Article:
Monday, May 12, 2014

Game of Thrones, Episode 4.6: The Laws of Gods and Men

Welcome to my Game of Thrones Recap. I love the Song of Ice and Fire series, and I'm loving (for the most part) how HBO is handling turning it into a live action series. In these posts, I recap the most recent and discuss what I thought of it, how it relates to the book, etc. Warning: This post is pretty much 100% spoilers, so read at your own risk!

Episode 4.6: The Laws of Gods and Men

We start out with Stannis and Sir Davos going to the Iron Bank in Bravos. They are asking for financial help with their war. They are categorically denied, based on how bleak their chances of winning the war are. Davos then gives a surprisingly compelling speech on Stannis's behalf. We aren't privy to whether the speech swayed the Iron Bankers, but after that, Davos goes into a bathhouse and invites his pirate friend to come sail with him. Davos seems pretty chipper, so I'm assuming something good came of it. This wasn't in the book, but obviously we're setting up Stannis's Next Big Move. 

Next we find Yara, Theon's sister, heading for the Dreadfort to rescue him. But Theon's a creepy mess, now. Yara manages to locate him in the kennels, rather than the dungeons, but he is afraid of her and won't answer to Theon, insisting his name is Reek. Eventually Yara gives over, going back to her boat and telling the soldiers that Theon is dead. She's not entirely wrong.

Ramsey Snow then rewards Theon/Reek with a bath and says he needs a favor. He needs Reek to pretend he's someone he isn't: Theon Grayjoy. Obviously, like Stannis, Ramsey is getting read to make a move.

Dany, ruling in Mereen, has to see 212 supplicants in a single day. One had his herd of goats eaten by her dragons. She pays him well so he can get his livelihood back. This is somewhat of a speeding up of Dany's story line. This isn't exactly what we see happen in book 5, but it's quickly leading up to it. Another supplicant wants to bury his father, who Dany had crucified. We're seeing the beginning of Dany's troubles as a ruler. She wants everything to be black and white--answering injustice with justice and such--but she's starting to learn that things are generally not that black and white for a ruler. Especially one who is trying to change a culture of slavery to a culture of freedom overnight.

Back in King's Landing, the small council, which now includes Oberyn, meets and discusses Dany's activities across the Narrow Sea. She's becoming a real threat and Tywin says she must be "dealt with" while Cersei, as always, insists a child on the other side of the world couldn't possibly be a threat. (Please don't EVER let Cersei rule!) Varys and Oberyn then have a little chat in the throne room. It was interesting, but it's unclear what it might be leading to.

Then we come to the crux of the episode: Tyrion's trial. Poor Tyrion. He never had a chance. He's taken in shackles into the throne room where Tomon, obviously under Tywin's shrewd eye, recuses himself, leaving the trial in the hands of the judges: Oberyn, Tywin, and Mace (Margaery's father). From there on, many witnesses come forth, including Cersei, Pycell, and others, who twist facts and conversations to give very one-sided but damning evidence against Tyrion.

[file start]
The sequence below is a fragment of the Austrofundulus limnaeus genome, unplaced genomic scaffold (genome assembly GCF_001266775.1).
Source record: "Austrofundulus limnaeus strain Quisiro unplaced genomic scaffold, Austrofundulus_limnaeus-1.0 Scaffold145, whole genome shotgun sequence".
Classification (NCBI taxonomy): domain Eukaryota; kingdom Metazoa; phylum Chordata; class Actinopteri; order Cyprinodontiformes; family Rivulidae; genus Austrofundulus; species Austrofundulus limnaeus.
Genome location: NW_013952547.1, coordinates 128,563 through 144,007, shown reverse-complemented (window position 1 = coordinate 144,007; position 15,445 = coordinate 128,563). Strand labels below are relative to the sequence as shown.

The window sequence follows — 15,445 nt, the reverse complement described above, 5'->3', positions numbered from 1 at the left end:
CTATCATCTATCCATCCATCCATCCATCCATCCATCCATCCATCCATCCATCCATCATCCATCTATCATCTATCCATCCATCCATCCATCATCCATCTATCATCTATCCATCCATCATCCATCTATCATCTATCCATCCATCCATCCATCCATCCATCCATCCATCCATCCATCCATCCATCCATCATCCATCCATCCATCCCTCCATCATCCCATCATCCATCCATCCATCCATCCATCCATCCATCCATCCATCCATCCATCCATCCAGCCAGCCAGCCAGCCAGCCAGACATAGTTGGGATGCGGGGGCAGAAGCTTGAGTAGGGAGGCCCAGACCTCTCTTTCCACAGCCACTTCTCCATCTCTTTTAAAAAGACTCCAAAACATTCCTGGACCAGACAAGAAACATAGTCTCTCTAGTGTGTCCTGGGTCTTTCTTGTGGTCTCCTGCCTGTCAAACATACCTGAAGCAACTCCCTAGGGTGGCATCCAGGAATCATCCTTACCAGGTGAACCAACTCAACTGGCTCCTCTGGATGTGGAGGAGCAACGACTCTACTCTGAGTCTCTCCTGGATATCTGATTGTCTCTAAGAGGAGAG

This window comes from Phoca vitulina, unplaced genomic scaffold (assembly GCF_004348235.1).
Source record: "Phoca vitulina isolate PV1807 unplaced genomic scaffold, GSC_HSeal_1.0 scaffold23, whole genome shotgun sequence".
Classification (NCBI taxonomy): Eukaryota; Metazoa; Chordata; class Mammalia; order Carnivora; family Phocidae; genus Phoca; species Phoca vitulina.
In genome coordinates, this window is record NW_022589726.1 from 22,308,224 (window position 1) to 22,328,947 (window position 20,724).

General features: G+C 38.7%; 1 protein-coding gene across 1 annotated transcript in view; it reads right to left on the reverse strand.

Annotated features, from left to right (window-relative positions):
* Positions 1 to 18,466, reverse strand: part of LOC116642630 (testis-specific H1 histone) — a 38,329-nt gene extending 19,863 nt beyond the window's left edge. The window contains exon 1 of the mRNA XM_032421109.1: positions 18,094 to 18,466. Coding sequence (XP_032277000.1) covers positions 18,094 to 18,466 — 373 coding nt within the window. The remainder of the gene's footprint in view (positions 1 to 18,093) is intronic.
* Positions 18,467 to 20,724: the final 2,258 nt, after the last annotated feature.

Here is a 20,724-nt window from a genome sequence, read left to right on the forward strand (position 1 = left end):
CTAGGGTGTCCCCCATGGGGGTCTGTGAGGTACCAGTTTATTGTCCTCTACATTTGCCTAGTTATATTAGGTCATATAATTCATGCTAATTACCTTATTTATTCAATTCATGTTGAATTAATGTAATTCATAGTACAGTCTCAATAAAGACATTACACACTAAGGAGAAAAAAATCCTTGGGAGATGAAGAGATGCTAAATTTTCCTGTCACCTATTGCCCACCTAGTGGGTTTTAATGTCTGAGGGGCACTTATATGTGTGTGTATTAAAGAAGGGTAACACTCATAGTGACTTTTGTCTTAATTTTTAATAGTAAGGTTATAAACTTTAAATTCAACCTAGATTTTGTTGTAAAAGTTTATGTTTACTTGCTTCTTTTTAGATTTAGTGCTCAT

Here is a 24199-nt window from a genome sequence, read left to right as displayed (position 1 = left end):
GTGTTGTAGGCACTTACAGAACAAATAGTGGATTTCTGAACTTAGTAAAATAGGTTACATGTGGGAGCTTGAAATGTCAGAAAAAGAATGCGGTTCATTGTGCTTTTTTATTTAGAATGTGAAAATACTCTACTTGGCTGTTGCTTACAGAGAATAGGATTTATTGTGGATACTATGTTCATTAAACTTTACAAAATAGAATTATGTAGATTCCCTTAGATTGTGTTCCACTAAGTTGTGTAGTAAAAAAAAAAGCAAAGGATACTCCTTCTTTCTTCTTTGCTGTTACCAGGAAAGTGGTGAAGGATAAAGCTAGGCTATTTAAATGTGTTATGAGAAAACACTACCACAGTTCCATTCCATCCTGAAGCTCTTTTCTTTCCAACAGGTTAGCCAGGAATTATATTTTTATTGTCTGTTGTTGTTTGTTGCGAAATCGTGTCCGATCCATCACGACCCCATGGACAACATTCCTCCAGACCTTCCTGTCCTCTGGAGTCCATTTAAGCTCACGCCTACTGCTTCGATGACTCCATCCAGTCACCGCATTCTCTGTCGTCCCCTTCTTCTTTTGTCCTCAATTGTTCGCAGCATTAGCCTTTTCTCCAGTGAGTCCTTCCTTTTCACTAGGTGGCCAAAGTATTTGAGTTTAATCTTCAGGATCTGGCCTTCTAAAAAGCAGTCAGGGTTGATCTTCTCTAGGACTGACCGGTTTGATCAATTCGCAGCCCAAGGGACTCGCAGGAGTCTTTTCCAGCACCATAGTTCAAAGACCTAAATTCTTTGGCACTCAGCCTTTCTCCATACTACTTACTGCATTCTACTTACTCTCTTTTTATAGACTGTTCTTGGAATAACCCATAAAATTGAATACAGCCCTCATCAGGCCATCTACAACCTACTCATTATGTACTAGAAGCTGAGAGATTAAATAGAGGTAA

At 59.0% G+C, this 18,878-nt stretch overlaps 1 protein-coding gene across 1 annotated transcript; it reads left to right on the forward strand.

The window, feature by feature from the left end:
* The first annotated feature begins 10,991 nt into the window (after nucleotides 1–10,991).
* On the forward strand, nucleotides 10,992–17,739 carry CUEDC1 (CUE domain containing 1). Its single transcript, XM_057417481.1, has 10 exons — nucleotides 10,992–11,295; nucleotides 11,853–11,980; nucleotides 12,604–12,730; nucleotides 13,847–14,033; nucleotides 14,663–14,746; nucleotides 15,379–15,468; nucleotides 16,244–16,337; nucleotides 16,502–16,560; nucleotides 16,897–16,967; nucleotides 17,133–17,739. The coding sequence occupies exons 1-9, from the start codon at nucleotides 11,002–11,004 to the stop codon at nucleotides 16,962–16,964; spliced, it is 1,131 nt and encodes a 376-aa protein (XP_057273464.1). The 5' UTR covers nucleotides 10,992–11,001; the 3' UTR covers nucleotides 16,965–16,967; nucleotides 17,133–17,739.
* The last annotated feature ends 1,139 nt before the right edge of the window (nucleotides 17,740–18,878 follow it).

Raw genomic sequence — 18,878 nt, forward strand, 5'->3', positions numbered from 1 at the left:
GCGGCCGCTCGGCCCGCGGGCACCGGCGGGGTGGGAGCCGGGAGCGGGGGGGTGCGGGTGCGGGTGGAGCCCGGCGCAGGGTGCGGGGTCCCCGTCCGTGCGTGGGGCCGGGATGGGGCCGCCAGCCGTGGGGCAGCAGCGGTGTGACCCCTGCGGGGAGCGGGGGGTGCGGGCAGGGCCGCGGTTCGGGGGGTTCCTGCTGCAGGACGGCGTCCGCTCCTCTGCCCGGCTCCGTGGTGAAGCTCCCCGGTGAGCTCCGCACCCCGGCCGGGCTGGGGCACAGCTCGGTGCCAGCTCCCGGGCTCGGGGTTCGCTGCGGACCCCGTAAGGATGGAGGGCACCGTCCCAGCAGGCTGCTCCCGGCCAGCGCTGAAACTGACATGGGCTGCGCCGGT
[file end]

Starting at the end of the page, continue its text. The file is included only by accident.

During a recess, Jaime goes to Tywin and scorns him for the farce of a trial. He offers to leave the Kingsguard, marry, and give Tywin some Lannister heirs if only Tywin will allow Tyrion to live. I gotta say, I think this was very big of Jaime. This showed a great deal of loyalty to Tyrion on his part. Jaime goes and tells Tyrion to stay calm. He'll be found guilty but be allowed to plead for mercy and go to the Night's Watch. Tyrion seems relatively amenable to this, his only worry being that Ned Stark was promised the same thing, and look how that worked out.

This might have been a viable solution...until they call Shae as a witness. She gives the most damning testimony by far, but it's worse than just her accusations. She takes things that were sweet and emotionally intimate between her and Tyrion and twists them, making them sound perverse and using them against him. Poor Tyrion couldn't be more heart broken. More than in the books, the HBO series made Shae's character sympathetic. It made it seem like she genuinely cared for Tyrion but was angry at being sent away. So theoretically, this was a woman scorned sort of thing, but that doesn't make it any easier on Tyrion. 

The hurt from Shae's testimony brings out Tyrion's rebellious side. He indicts the entire court for their corruption and ungratefulness of the fact that he saved all their lives when Stannis invaded. He says he wants to confess, but not to killing Joffery. He confesses to being a dwarf. Tywin then says that he's not on trial for being a dwarf, but Tyrion says his father is wrong. He's been on trial for being a dwarf since the day he was born. I loved this! They did this scene perfectly and most of the dialogue was straight from the book. So compelling! 

Tyrion says he didn't kill Joffrey (for the last time already!) but he knows he will get know justice in his father's court. He demands trial by combat, and let the gods decide his fate (as they did at the Eeyrie when Bron was his champion). 

Dun, dun, dun!

Over all, a great episode. Though we missed out on lots of our favorite characters (and heaven knows I'm not a Theon Grayjoy fan) this was still a very emotional, compelling episode. I totally loved it!

What did everyone else think of this episode?

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